Magnetic therapy – Electromagnets of different types and sizes are available, and can be self-applied under the guidance of a trained professional. This can help in limiting the pain.
Dry needling and acupuncture – Fine needles are inserted into specific body points, which reduce pain for a short span of time.
Taping – This technique promotes the body’s natural healing process. A tape is used, which lifts the skin away from the connective tissue, hence increases the space and allows the lymphatic fluid to move more effectively.
Joint mobilization – This type of manual therapy technique is used wherein a physiotherapist mobilizes the joints at different speeds, depths, and amplitudes to restore normal joint movement.
Stretches and exercises – Physiotherapists teach various exercises and body stretching techniques, which help restore joint movements.
Rehabilitation – A wide range of strengthening, preventative, and corrective exercises are used to alleviate disease conditions.
Strengthening programs – Physiotherapists conduct specialized programs, and educate their patients about personal responsibility for health and physical conditioning. Such programs help patients in improving their overall strength, balance, coordination, and flexibility.
Hydrotherapy – Hydrotherapy utilizes water to treat arthritis. Specialized exercises are performed inside water with a temperature range of 33-36 degree Celsius under the guidance of a physiotherapist. It involves various stretching, aerobics, and strengthening exercises.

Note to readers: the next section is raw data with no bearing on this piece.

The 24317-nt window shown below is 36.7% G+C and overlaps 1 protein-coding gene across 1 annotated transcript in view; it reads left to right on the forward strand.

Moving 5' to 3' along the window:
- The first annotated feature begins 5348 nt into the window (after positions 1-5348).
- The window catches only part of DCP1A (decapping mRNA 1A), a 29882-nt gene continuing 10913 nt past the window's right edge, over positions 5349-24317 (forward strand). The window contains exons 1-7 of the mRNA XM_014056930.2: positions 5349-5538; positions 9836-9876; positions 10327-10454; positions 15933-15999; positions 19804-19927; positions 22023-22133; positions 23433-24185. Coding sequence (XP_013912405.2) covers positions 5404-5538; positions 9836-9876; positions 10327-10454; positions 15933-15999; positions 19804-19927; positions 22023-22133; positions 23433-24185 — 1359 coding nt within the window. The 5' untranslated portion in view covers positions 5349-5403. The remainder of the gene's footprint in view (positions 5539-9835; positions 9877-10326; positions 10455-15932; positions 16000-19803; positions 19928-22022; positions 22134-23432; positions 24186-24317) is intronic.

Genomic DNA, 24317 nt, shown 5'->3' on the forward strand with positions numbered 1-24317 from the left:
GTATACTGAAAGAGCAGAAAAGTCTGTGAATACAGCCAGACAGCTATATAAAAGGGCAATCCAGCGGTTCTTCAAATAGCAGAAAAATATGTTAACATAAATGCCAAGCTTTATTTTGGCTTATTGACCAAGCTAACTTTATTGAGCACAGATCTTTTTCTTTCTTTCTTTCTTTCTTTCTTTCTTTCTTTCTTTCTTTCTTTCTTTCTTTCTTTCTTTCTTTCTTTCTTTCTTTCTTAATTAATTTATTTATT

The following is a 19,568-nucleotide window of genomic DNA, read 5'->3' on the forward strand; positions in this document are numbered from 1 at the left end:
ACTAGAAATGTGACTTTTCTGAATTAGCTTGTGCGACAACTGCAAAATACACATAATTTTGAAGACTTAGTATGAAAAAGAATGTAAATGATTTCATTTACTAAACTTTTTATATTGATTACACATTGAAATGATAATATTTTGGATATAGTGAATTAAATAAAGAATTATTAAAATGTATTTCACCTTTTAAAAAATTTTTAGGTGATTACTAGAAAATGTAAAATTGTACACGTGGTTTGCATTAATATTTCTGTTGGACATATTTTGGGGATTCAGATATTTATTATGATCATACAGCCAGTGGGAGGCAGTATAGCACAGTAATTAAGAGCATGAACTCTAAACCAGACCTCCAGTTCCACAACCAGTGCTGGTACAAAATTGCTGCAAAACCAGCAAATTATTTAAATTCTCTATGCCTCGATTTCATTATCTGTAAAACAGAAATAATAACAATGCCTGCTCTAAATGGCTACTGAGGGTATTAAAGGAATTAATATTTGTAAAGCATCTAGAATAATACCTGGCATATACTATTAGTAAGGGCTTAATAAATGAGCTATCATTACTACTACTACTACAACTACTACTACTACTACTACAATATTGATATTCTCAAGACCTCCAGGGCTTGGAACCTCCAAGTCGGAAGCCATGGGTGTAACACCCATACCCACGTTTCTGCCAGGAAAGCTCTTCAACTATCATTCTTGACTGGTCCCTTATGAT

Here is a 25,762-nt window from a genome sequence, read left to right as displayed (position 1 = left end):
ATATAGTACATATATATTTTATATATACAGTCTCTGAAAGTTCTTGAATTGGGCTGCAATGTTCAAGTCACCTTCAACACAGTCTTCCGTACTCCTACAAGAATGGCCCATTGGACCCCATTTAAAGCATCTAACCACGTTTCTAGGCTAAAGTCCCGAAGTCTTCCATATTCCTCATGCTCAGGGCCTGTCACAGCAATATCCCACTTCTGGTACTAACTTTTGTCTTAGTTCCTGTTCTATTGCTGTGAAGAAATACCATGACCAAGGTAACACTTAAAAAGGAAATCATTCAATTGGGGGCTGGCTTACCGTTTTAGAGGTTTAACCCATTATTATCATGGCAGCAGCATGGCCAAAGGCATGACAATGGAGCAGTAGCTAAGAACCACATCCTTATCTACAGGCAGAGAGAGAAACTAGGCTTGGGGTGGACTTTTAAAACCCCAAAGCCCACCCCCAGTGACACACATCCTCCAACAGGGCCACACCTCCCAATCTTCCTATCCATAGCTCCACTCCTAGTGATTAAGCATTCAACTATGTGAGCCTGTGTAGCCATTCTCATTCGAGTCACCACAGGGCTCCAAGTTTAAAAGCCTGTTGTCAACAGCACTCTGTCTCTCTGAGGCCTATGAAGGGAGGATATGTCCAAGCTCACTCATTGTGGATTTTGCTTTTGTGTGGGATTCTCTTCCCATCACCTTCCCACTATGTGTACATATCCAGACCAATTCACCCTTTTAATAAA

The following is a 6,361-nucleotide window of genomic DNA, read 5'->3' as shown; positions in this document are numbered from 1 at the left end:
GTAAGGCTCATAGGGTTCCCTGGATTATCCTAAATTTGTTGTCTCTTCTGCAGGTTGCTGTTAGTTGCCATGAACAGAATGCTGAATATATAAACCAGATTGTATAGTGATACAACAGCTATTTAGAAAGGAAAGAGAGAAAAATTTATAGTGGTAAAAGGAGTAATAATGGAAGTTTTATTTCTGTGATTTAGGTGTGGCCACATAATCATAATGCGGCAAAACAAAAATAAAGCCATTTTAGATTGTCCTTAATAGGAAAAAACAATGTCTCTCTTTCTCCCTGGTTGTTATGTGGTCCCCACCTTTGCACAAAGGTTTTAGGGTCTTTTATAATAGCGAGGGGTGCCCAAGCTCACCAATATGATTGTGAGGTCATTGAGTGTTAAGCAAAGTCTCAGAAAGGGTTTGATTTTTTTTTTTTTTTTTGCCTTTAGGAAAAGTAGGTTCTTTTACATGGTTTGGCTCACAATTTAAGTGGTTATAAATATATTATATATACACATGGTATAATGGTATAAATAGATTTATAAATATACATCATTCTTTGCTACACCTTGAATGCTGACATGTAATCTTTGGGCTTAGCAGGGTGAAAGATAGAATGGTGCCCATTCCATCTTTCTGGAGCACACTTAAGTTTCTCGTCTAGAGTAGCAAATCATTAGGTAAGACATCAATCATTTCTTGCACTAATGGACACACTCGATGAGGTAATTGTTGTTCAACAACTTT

Hot and cold applications – Application of ice, cold packs, nitrogen spray, and techniques such as cryotherapy can relieve the patients from acute conditions. In cases of chronic conditions, physiotherapists use hot packs, infrared heat, diathermy, and ultrasonic waves.
Diathermy – This technique uses electrically induced heat or high-frequency electromagnetic currents to cure various conditions.
Ultrasound and phonophoresis – Therapeutic ultrasound uses the frequency range of 0.5 – 3 MHz. This technique helps in lowering down the inflammation by inducing a deep heat to a localized area to cure muscle spasms, promote healing at the cellular level, increase metabolism, and improve blood flow to the damaged tissue. Phonophoresis is a technique which utilizes ultrasonic waves for effective absorption of the drugs which are topically applied. This technique has been found to be effective in relieving pain as it allows maximal absorption of drugs such as anti-inflammatory and analgesics.
Range of Motion (ROM) exercises – Range of motion exercises are used to improve joint mobility and to decrease muscle stiffness. Various types of ROM exercises include Passive Range of Motion (PROM) exercises, Active Assistive Range of Motion (AAROM) exercises and Active Range of Motion (AROM) exercises.
Soft tissue mobilization – Soft tissue mobilization or therapeutic massage helps in relaxing tight muscles, relieving pain, and reducing swelling.